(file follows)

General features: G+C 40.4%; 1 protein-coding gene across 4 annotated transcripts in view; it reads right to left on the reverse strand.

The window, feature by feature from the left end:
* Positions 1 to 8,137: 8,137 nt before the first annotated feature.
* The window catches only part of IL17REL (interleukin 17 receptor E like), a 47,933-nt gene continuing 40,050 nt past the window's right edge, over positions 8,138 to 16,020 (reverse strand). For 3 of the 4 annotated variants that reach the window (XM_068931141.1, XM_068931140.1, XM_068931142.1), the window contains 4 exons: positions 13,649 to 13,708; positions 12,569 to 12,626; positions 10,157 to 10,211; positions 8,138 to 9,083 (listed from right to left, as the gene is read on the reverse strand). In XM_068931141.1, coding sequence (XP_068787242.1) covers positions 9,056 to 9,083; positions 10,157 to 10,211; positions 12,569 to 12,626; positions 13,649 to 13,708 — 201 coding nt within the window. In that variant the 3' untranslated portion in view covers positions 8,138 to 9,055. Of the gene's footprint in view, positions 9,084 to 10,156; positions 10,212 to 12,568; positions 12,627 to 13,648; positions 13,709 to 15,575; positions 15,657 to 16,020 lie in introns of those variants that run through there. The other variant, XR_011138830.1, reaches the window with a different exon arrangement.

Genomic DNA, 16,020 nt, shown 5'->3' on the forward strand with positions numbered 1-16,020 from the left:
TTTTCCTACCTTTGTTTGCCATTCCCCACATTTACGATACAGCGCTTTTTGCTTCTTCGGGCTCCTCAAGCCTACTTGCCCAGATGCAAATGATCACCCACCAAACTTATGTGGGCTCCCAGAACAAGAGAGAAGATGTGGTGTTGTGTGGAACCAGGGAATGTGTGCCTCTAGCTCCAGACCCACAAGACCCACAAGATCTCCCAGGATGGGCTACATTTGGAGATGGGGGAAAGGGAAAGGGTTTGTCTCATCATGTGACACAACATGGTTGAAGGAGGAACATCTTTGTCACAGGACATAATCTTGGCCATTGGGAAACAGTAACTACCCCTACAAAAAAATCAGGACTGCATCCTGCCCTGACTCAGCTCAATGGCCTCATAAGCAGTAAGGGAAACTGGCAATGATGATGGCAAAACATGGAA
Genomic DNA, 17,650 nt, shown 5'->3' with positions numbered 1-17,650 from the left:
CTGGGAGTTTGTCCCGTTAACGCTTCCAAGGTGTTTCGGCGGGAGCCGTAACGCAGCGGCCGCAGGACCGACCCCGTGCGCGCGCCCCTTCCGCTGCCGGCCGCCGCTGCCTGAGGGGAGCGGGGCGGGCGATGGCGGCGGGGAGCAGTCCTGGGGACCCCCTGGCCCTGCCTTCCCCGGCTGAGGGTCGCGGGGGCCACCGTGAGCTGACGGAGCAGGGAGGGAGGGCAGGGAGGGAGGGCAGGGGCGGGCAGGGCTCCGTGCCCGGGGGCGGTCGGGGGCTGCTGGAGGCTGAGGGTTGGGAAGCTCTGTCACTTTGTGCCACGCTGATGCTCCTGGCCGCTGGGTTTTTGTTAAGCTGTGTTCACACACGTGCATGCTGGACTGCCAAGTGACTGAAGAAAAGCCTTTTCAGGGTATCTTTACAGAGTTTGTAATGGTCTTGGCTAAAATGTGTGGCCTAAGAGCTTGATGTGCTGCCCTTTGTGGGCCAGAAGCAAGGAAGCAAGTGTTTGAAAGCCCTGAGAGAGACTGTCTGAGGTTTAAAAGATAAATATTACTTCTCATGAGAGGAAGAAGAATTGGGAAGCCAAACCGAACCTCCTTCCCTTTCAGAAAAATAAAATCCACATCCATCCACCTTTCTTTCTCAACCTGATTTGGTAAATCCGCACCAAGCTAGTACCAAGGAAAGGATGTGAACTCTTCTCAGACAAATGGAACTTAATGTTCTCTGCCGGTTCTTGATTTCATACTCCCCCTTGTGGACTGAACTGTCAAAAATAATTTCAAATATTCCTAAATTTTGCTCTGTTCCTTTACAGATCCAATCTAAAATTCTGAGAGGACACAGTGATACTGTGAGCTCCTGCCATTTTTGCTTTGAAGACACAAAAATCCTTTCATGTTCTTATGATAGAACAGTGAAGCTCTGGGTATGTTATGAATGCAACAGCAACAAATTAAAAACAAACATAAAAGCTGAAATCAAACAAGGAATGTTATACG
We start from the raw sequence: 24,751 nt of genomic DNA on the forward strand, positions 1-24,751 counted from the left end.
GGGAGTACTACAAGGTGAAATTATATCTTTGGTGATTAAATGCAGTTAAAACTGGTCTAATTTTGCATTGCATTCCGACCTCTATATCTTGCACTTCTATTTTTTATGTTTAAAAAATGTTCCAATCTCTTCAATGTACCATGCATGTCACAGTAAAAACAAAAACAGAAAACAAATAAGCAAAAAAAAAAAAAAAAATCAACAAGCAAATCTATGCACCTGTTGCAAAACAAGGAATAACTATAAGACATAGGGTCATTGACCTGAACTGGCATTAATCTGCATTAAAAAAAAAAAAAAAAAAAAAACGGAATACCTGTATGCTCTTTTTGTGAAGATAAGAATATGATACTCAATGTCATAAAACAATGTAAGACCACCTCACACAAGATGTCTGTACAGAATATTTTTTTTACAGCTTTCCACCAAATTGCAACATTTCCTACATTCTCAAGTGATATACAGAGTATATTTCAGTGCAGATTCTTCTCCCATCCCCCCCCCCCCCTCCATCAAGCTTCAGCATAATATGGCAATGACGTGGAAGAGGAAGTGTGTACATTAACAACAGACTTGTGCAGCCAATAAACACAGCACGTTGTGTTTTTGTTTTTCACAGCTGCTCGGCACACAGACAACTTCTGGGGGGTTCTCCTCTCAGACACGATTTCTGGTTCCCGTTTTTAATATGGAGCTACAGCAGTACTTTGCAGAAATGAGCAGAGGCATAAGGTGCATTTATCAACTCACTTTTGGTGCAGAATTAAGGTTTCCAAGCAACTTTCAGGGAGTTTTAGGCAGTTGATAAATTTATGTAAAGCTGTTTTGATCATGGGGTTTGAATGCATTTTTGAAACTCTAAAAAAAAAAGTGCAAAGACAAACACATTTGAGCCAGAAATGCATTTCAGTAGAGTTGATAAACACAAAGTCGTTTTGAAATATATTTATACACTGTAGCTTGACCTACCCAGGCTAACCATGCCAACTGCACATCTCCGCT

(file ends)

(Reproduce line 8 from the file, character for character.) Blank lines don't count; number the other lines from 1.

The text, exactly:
CTGGGAGTTTGTCCCGTTAACGCTTCCAAGGTGTTTCGGCGGGAGCCGTAACGCAGCGGCCGCAGGACCGACCCCGTGCGCGCGCCCCTTCCGCTGCCGGCCGCCGCTGCCTGAGGGGAGCGGGGCGGGCGATGGCGGCGGGGAGCAGTCCTGGGGACCCCCTGGCCCTGCCTTCCCCGGCTGAGGGTCGCGGGGGCCACCGTGAGCTGACGGAGCAGGGAGGGAGGGCAGGGAGGGAGGGCAGGGGCGGGCAGGGCTCCGTGCCCGGGGGCGGTCGGGGGCTGCTGGAGGCTGAGGGTTGGGAAGCTCTGTCACTTTGTGCCACGCTGATGCTCCTGGCCGCTGGGTTTTTGTTAAGCTGTGTTCACACACGTGCATGCTGGACTGCCAAGTGACTGAAGAAAAGCCTTTTCAGGGTATCTTTACAGAGTTTGTAATGGTCTTGGCTAAAATGTGTGGCCTAAGAGCTTGATGTGCTGCCCTTTGTGGGCCAGAAGCAAGGAAGCAAGTGTTTGAAAGCCCTGAGAGAGACTGTCTGAGGTTTAAAAGATAAATATTACTTCTCATGAGAGGAAGAAGAATTGGGAAGCCAAACCGAACCTCCTTCCCTTTCAGAAAAATAAAATCCACATCCATCCACCTTTCTTTCTCAACCTGATTTGGTAAATCCGCACCAAGCTAGTACCAAGGAAAGGATGTGAACTCTTCTCAGACAAATGGAACTTAATGTTCTCTGCCGGTTCTTGATTTCATACTCCCCCTTGTGGACTGAACTGTCAAAAATAATTTCAAATATTCCTAAATTTTGCTCTGTTCCTTTACAGATCCAATCTAAAATTCTGAGAGGACACAGTGATACTGTGAGCTCCTGCCATTTTTGCTTTGAAGACACAAAAATCCTTTCATGTTCTTATGATAGAACAGTGAAGCTCTGGGTATGTTATGAATGCAACAGCAACAAATTAAAAACAAACATAAAAGCTGAAATCAAACAAGGAATGTTATACG